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Assistant Engineer Joseph M. Reeves to His Mother, Francis B. Reeves

U. S. Battleship OREGON          

Blockading off Santiago de Cuba,

June 13, 1898.    

My dear Mother:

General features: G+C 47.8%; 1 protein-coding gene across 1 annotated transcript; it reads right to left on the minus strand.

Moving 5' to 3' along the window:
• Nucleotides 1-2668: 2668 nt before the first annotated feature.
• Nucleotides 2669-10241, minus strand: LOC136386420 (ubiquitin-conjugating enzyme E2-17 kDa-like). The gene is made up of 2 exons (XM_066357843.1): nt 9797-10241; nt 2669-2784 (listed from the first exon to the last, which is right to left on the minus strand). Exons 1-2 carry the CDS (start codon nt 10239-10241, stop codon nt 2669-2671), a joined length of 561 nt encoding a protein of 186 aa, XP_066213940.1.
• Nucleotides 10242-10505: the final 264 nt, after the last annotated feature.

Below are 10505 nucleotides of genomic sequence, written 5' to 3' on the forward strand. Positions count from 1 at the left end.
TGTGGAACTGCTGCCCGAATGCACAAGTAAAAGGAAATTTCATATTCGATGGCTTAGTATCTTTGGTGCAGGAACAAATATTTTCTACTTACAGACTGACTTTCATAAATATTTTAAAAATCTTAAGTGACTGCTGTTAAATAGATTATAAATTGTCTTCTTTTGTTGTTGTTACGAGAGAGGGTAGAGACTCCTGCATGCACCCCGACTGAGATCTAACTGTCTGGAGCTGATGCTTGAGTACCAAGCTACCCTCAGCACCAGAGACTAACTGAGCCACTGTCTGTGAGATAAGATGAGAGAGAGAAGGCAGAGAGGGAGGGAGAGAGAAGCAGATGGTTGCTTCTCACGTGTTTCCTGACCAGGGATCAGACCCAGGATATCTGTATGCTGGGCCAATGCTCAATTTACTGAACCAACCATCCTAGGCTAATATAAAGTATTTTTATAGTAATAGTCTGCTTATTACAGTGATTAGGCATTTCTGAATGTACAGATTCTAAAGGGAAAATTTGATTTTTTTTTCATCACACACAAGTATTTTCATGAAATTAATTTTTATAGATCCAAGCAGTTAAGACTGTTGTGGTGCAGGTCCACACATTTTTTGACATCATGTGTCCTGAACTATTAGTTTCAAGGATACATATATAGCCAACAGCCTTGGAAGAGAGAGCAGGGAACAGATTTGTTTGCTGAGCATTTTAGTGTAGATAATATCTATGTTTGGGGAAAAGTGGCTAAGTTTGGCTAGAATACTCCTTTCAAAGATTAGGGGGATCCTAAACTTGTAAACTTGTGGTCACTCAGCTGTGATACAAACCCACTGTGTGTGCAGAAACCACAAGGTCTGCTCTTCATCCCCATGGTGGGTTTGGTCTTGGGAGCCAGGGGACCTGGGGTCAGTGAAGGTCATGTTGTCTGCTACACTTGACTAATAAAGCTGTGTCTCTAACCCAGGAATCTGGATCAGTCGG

Writing to Eleanor1 every day and to you at intervals, I forgot exactly what I have written. There isn’t very much to write in any case; things are pretty slow here. Sampson2 may have the strategy but I am dogged if he has the fight. Bombardment of forts at three thousand yards may be strategy but it isn’t much like war. To begin with away back, we arrived here on June 1, early in the morning and found Schley3 and his fleet here doing nothing at all. He had made a feeble effort at a scrap the day before we came in but he scrapped at five thousand yards. We were greeted with cheers by all the ships. They are jealous of each other but they are all anxious to be on the good side of the OREGON. They cuss each other out but all say we are the stuff. On June 2 we proved that. Ordered by Schley to chase a steamer we started after her six miles away. From a standing start and no blowers on for the first hour we averaged exactly 16 knots for nearly three hours. The Marblehead sent after us to bring us back could not catch up. She was farther behind at the finish than at the start. We caught the tug all OK for such she proved to be, a news paper tug. I have a picture of myself after the run and if it is ever developed it will show what a forced run means if a fellow works and I did. Some of the engineers didn’t even come below at all. But the OREGON has a name now and I believe in keeping it if possible. The Chief4 has to be driven, he is no good. After all the rep he has gotten for this trip (he deserves 0 of it) he want to be taken off. Has even worked in an indirect way for it. Jenson5 a young engineer cadet is about the only one who is much good. I don’t mean to say he and I deserve all the credit for the trip around but we worked about as hard as any one and I will say we did every one of the fast runs by ourselves and practically against orders of the Chief. After it was over and nothing happened, no accidents he was pleased enough, and ready to take any credit. It isn’t good patriotism to cuss out your senior officers but the Chief himself has said that he is too old for this sort of thing and I heartily agree with him. There are others also who are too old. It needs young fighting blood to carry on a war, those who are not afraid to run some risk. The North Atlantic fleet are scared. The first thing I heard was: “Don’t underestimate the Spanish fleet.”, the Spanish fortifications etc. By jove those people haven’t been near enough to find out whether there are any or not. The Army is a blamed sight worse than the Navy. Well something will be done after a while I guess. The army are expected here any time now, and they may get here * any time.